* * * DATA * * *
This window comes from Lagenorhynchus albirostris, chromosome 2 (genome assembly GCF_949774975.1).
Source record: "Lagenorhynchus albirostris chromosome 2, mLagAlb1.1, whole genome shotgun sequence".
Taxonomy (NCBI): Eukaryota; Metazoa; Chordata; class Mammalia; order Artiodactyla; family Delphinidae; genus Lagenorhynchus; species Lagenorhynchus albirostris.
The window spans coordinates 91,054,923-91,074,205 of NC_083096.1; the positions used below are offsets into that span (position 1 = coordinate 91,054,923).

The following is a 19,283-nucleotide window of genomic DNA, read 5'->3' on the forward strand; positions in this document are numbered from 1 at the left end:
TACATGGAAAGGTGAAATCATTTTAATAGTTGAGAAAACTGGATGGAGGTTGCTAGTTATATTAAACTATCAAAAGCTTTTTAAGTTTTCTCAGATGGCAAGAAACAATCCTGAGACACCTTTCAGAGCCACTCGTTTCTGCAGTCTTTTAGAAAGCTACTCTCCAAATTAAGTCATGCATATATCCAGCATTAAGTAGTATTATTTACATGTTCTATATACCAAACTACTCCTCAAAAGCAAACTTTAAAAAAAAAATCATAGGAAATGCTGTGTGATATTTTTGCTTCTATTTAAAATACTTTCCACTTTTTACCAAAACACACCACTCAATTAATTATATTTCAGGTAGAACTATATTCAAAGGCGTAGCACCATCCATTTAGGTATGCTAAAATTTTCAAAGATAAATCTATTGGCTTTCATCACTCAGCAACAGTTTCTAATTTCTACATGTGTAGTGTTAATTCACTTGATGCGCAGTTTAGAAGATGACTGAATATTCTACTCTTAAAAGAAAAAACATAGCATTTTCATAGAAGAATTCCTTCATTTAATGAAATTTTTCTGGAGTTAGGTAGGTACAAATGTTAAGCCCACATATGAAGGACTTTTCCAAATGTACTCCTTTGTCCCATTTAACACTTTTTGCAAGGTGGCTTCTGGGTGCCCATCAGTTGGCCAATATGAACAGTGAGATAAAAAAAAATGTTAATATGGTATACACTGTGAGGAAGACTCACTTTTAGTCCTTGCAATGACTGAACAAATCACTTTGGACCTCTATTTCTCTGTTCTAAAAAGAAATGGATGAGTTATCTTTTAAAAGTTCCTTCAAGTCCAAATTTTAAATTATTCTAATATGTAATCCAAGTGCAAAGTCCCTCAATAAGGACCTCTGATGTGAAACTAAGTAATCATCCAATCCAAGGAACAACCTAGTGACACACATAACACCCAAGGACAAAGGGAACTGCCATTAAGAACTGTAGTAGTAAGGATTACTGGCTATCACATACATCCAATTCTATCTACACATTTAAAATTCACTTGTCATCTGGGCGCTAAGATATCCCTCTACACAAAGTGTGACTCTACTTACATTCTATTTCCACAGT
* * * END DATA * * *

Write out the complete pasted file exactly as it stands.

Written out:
This window comes from Lagenorhynchus albirostris, chromosome 2 (genome assembly GCF_949774975.1).
Source record: "Lagenorhynchus albirostris chromosome 2, mLagAlb1.1, whole genome shotgun sequence".
Taxonomy (NCBI): Eukaryota; Metazoa; Chordata; class Mammalia; order Artiodactyla; family Delphinidae; genus Lagenorhynchus; species Lagenorhynchus albirostris.
The window spans coordinates 91,054,923-91,074,205 of NC_083096.1; the positions used below are offsets into that span (position 1 = coordinate 91,054,923).

The following is a 19,283-nucleotide window of genomic DNA, read 5'->3' on the forward strand; positions in this document are numbered from 1 at the left end:
TACATGGAAAGGTGAAATCATTTTAATAGTTGAGAAAACTGGATGGAGGTTGCTAGTTATATTAAACTATCAAAAGCTTTTTAAGTTTTCTCAGATGGCAAGAAACAATCCTGAGACACCTTTCAGAGCCACTCGTTTCTGCAGTCTTTTAGAAAGCTACTCTCCAAATTAAGTCATGCATATATCCAGCATTAAGTAGTATTATTTACATGTTCTATATACCAAACTACTCCTCAAAAGCAAACTTTAAAAAAAAAATCATAGGAAATGCTGTGTGATATTTTTGCTTCTATTTAAAATACTTTCCACTTTTTACCAAAACACACCACTCAATTAATTATATTTCAGGTAGAACTATATTCAAAGGCGTAGCACCATCCATTTAGGTATGCTAAAATTTTCAAAGATAAATCTATTGGCTTTCATCACTCAGCAACAGTTTCTAATTTCTACATGTGTAGTGTTAATTCACTTGATGCGCAGTTTAGAAGATGACTGAATATTCTACTCTTAAAAGAAAAAACATAGCATTTTCATAGAAGAATTCCTTCATTTAATGAAATTTTTCTGGAGTTAGGTAGGTACAAATGTTAAGCCCACATATGAAGGACTTTTCCAAATGTACTCCTTTGTCCCATTTAACACTTTTTGCAAGGTGGCTTCTGGGTGCCCATCAGTTGGCCAATATGAACAGTGAGATAAAAAAAAATGTTAATATGGTATACACTGTGAGGAAGACTCACTTTTAGTCCTTGCAATGACTGAACAAATCACTTTGGACCTCTATTTCTCTGTTCTAAAAAGAAATGGATGAGTTATCTTTTAAAAGTTCCTTCAAGTCCAAATTTTAAATTATTCTAATATGTAATCCAAGTGCAAAGTCCCTCAATAAGGACCTCTGATGTGAAACTAAGTAATCATCCAATCCAAGGAACAACCTAGTGACACACATAACACCCAAGGACAAAGGGAACTGCCATTAAGAACTGTAGTAGTAAGGATTACTGGCTATCACATACATCCAATTCTATCTACACATTTAAAATTCACTTGTCATCTGGGCGCTAAGATATCCCTCTACACAAAGTGTGACTCTACTTACATTCTATTTCCACAGT